Psychology Ph.D. Dissertations

The Impact of Trait Cognitive Defusion and Cue Elaboration on Chocolate Craving and Cognitive Resources

Date of Award


Document Type


Degree Name

Doctor of Philosophy (Ph.D.)



First Advisor

Dara Musher-Eizenman (Advisor)

Second Advisor

Abby Braden (Committee Member)

Third Advisor

Hyunsuk Choo (Other)

Fourth Advisor

William O'Brien (Committee Member)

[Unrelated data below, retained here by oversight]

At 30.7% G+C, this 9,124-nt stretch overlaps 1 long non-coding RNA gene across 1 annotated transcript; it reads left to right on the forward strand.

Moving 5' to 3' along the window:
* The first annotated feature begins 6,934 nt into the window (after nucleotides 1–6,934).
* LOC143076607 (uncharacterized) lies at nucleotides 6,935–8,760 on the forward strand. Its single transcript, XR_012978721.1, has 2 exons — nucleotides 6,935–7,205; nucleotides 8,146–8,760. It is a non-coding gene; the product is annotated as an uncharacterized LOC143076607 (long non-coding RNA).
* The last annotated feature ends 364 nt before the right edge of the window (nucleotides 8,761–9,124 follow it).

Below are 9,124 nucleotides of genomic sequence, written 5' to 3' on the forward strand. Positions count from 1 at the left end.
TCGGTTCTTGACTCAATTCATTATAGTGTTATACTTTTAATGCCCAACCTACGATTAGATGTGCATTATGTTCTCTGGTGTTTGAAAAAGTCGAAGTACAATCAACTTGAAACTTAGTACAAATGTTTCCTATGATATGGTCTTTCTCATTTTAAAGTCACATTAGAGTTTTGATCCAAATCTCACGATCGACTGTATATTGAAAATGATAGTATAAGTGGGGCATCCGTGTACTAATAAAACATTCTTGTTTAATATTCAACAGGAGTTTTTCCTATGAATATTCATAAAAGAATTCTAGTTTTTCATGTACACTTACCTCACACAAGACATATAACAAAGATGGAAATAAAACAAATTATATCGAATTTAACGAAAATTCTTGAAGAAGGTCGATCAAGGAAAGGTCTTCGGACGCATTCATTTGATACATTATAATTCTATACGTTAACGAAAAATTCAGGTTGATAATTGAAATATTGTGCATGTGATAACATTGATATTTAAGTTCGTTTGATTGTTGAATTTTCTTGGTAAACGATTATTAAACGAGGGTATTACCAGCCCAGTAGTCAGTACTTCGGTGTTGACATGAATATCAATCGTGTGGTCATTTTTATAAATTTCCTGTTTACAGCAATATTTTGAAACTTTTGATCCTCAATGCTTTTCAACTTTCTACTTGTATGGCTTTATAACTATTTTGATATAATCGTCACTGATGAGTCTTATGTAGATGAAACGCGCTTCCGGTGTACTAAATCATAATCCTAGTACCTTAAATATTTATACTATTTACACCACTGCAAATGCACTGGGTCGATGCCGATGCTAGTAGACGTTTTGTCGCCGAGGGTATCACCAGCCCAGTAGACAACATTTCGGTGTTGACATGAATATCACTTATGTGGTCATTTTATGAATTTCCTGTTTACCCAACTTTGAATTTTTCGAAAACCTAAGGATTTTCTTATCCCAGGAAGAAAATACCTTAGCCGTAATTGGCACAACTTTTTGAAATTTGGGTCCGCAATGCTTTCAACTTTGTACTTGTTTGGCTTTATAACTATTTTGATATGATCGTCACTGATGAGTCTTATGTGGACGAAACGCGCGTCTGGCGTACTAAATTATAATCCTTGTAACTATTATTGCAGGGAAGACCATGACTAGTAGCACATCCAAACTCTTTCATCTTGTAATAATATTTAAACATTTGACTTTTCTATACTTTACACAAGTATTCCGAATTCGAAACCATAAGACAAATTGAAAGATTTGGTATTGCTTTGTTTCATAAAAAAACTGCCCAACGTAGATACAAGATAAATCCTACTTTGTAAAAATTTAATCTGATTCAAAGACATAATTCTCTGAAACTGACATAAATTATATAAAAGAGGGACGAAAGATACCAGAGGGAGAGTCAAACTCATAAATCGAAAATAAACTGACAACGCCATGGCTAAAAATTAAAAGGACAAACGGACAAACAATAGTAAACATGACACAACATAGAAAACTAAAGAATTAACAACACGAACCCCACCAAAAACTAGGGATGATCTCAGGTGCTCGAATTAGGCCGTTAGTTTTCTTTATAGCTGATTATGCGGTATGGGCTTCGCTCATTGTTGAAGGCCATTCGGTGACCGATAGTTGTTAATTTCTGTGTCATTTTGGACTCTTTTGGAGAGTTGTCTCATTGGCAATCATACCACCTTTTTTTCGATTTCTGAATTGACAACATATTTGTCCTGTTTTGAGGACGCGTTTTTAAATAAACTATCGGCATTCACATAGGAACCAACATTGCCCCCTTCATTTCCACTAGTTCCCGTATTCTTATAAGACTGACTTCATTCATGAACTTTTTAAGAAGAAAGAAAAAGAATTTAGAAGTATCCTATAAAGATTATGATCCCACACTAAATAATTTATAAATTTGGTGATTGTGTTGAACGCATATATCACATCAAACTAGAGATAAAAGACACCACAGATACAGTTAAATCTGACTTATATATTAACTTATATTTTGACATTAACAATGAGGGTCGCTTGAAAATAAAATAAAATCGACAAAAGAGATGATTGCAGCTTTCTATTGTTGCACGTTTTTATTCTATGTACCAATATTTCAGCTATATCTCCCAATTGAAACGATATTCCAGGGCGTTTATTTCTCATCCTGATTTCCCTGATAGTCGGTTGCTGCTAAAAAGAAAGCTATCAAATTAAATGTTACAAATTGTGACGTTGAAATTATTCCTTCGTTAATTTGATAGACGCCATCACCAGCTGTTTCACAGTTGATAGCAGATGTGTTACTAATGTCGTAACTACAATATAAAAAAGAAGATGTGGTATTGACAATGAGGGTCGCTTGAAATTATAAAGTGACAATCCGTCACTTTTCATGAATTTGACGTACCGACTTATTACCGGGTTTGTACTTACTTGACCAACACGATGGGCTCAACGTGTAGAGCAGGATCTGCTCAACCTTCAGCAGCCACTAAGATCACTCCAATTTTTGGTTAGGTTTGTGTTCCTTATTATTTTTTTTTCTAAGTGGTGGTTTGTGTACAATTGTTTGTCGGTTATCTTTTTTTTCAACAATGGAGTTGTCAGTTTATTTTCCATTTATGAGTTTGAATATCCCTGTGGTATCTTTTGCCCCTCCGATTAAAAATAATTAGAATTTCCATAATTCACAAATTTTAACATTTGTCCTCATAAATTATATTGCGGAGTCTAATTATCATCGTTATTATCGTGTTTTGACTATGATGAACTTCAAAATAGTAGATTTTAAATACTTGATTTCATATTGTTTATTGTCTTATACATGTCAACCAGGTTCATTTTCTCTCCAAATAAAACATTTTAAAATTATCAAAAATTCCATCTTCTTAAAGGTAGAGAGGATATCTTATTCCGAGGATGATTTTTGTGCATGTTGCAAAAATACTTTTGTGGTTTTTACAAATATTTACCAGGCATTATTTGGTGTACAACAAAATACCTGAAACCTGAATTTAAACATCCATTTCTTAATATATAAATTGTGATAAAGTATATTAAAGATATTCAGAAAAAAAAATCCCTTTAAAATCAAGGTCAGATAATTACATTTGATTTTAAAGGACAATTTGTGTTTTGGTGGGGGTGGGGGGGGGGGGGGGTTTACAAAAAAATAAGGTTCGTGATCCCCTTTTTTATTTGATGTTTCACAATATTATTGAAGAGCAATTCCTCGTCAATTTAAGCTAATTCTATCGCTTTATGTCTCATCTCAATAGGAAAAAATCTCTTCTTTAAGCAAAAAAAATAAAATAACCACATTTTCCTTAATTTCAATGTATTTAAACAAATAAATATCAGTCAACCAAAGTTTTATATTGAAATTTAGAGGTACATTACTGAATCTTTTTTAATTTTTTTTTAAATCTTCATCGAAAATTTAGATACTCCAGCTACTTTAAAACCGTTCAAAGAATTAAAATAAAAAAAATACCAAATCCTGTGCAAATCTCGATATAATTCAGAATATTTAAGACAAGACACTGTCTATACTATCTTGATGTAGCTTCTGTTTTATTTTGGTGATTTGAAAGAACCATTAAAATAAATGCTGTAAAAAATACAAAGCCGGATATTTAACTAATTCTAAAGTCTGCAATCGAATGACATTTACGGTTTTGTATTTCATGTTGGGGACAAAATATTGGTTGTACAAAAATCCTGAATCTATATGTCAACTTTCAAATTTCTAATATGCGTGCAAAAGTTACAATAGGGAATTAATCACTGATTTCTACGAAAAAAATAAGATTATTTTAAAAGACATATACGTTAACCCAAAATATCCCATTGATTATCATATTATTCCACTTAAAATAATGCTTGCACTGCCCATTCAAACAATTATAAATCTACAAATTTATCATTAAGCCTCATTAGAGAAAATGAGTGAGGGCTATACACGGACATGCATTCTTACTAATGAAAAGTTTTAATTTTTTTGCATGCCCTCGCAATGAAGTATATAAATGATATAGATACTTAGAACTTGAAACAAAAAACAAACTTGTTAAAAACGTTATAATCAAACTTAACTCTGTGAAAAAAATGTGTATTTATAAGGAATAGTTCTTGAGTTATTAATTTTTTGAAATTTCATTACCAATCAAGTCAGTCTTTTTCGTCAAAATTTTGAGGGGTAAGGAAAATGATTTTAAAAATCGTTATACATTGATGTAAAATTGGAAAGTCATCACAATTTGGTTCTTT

Chocolate cravings are among the most prevalent type of food craving in the U.S., especially among women. Although not inherently pathological, food cravings are related to a variety of detrimental outcomes, such as increased calorie intake, difficulty managing weight, disordered eating, anxiety, and depression. The Elaborated Intrusion theory of desire (EI theory; Kavanagh, Andrade, & May, 2005) explains that food craving arises from spontaneous intrusions (e.g., emotions, sight or smell of food) that may initiate increasingly vivid and intense mental imagery about the craved item. Further, Cognitive Theory (Tiffany, 1990) proposes that thinking about and managing food cravings expends cognitive resources. This dissertation examined the relationship between specific types of food cravings (simple versus elaborated), a facet of mindfulness (cognitive defusion), and impacts on state craving intensity and cognitive resources (working memory). Results showed that trait mindfulness (trait cognitive defusion) may moderate the relationship between food craving level and working memory processing speed. Individuals with low levels of cognitive defusion, or the ability to distance oneself from reactions to external and internal cues for craving, were significantly slowed down on a working memory task when they were exposed to a more elaborate chocolate craving cue. In contrast, individuals high on trait cognitive defusion demonstrated slow responses across levels of craving cues, perhaps reflecting a slow and thoughtful response style, but were not impacted by craving elaboration. Further, individuals low on cognitive defusion demonstrated increased state chocolate cravings post-craving cue compared to individuals with higher cognitive defusion, regardless of level of craving elaboration cue. The present research built upon existing literature regarding the salutary effects of mindfulness on cognitive resources toward understanding effective ways individuals can manage chocolate cravings. However, these two study findings diverged from hypothesized relationships, for example that high trait mindfulness at all levels of craving elaboration cue was not found to be related to superior working memory capacity. Reasons for unpredicted findings are discussed and include stimuli and study design characteristics and alternative applications of EI and Cognitive Theories for craving.